Backup catchers focused on preparation

Garneau, Murphy battling for spot behind Hundley

Backup catchers focused on preparation

SCOTTSDALE, Ariz. -- Catchers Dustin Garneau and Tom Murphy dress a couple of stalls apart inside the Rockies' clubhouse at Salt River Fields at Talking Stick. They attend the same meetings, sometimes play in the same games, and want the same prize, an Opening Day roster spot as veteran Nick Hundley's backup.

Both started Monday's 6-4 victory against the Mariners and ace Felix Hernandez. Murphy, whose only hit this spring is a home run, went 0-for-3 with a strikeout and a hard line-drive double play. Garneau went 0-for-2 with a strikeout against Hernandez, and is hitting .200.

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Both saw time in the Majors last season. Garneau, 28, a 19th-round pick in 2009, hit .157 with two home runs in 22 games after being called up Aug. 20. Murphy, 25, a third-rounder in 2012, came up in mid-September after Hundley sustained a neck injury and hit .257 with three homers in 11 games.

"It's the elephant in the room, definitely -- me and Murph know we're going at it, but I'm looking at it as trying to get ready for April 4," Garneau said, referring to the Rockies' opener at Arizona. "Wherever the cards fall, I'm ready to play wherever they have me. I want to do my best to show them what I can do and have them pick me for the backup job or send me to Triple-A."

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Both have favorable factors. Garneau's added overall experience could give him the edge when considering the irregular playing time a backup catcher receives, which theoretically would allow Murphy regular at-bats at Triple-A Albuquerque. Murphy brings greater potential power, having hit 22 homers in 2013 and, after an injury-shortened 2014, hit 23 homers in the Minors and Majors in 2015.

Like Garneau, Murphy focuses on his preparation.

"It's not anything that's really talked about, and it's not something I think about much," Murphy,'s No. 10 Rockies prospect, said. "I don't want an explanation from people at this point. I just want to play and compete."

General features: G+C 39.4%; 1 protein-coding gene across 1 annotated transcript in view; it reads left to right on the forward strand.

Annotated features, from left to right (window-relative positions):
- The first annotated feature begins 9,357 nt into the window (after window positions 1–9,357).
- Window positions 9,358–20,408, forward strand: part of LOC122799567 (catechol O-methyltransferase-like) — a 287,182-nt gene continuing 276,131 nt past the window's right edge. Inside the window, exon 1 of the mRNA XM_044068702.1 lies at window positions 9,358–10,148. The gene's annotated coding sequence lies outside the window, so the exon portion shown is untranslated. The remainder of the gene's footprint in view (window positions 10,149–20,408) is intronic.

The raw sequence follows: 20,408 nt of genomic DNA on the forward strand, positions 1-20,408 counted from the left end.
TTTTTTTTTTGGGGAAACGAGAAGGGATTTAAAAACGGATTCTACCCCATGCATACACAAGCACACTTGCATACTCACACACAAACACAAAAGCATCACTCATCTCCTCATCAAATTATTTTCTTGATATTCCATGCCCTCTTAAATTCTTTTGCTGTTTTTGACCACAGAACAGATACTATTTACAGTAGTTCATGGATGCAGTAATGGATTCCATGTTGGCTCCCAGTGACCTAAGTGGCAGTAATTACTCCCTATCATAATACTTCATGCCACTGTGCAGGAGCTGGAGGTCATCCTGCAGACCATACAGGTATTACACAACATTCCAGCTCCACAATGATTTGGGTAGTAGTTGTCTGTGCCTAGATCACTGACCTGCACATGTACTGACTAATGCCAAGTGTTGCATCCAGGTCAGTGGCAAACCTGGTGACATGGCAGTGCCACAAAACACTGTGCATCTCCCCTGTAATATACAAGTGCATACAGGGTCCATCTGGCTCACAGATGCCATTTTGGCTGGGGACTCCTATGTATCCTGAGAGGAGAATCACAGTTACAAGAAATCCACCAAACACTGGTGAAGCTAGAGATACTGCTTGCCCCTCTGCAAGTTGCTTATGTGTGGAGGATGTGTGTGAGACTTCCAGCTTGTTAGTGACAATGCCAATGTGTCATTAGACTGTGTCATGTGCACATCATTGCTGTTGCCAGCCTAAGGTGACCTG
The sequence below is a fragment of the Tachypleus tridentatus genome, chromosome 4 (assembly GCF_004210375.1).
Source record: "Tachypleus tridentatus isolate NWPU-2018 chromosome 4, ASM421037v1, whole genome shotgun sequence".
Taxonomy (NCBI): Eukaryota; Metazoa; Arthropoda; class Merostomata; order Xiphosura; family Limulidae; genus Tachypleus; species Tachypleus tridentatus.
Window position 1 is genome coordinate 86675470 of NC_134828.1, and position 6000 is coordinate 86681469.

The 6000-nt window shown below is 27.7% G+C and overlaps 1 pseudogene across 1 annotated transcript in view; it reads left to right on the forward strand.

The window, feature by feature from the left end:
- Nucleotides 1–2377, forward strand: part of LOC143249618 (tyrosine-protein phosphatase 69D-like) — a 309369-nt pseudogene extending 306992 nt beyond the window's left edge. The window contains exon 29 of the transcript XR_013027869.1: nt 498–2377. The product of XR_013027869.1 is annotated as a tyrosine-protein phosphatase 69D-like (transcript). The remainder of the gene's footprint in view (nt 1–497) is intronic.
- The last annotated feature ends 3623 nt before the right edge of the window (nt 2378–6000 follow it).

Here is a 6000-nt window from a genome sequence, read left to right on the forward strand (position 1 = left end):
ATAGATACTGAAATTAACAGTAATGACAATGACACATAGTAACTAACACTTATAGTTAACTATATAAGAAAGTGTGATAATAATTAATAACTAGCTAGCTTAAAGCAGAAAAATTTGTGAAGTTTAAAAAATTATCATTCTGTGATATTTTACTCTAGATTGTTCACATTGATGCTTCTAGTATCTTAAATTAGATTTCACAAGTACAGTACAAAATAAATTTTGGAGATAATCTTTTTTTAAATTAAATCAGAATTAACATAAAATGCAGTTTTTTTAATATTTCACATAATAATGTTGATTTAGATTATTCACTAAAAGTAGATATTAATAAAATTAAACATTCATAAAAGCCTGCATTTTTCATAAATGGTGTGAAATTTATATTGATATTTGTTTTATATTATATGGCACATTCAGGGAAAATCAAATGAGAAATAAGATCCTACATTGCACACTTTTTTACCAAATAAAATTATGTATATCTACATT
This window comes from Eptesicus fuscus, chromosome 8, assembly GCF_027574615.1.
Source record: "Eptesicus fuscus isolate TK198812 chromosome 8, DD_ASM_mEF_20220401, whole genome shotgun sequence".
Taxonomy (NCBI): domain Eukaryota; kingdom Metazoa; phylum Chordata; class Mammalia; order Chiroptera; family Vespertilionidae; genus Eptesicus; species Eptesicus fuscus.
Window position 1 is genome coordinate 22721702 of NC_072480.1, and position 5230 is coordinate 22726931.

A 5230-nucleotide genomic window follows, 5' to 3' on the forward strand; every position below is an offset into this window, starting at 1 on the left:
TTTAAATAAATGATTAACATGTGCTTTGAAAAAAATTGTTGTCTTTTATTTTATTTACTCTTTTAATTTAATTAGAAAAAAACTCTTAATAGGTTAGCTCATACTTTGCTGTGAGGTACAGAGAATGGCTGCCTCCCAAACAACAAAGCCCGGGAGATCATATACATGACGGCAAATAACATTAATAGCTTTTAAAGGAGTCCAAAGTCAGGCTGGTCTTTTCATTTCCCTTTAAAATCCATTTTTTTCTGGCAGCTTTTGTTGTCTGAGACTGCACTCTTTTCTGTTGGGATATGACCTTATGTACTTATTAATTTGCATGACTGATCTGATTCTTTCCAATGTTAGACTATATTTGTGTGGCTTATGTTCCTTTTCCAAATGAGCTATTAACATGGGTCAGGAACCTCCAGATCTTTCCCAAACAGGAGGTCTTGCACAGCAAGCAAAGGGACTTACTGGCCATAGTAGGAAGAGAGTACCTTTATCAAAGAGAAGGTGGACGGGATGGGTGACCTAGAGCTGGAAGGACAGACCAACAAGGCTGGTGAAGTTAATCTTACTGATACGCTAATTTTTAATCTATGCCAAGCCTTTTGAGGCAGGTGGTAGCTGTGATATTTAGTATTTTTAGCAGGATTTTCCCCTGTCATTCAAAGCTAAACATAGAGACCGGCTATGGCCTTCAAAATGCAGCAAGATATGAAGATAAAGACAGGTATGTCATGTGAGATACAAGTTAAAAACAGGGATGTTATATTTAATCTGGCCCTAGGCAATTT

Garneau hit .274 with 15 home runs and 61 RBIs at Albuquerque while simplifying his offensive approach. His Major League numbers didn't sparkle, but gave Garneau a clearer picture of what he needed.

"I've been working and talking with Blake [Doyle, the Rockies' hitting coach] on the type of hitter they want me to be, and I'm feeling really comfortable with the foundation," Garneau said. "It was a learning process up there, and I definitely understand how to be a lot more calm."

Murphy spent the offseason polishing his offensive and defensive setups. His offensive power comes naturally, so efficient contact is the next goal. Defensively, he is developing the nuanced receiving tools necessary to make sure borderline pitches are called strikes. Even with the adjustments, he has managed to stay athletic.

"You're not catching every day [in Spring Training], so you're still working on things, still trying to figure things out -- but very few people can roll out of bed and just make it happen," Murphy said. "But it gets better every day, especially when you get to catch six innings and you get used to the guys on the mound. I'm just trying to be consistent, and it's all learning to make adjustments."

Thomas Harding is a reporter for Follow him on Twitter @harding_at_mlb, listen to podcasts and like his Facebook page. This story was not subject to the approval of Major League Baseball or its clubs.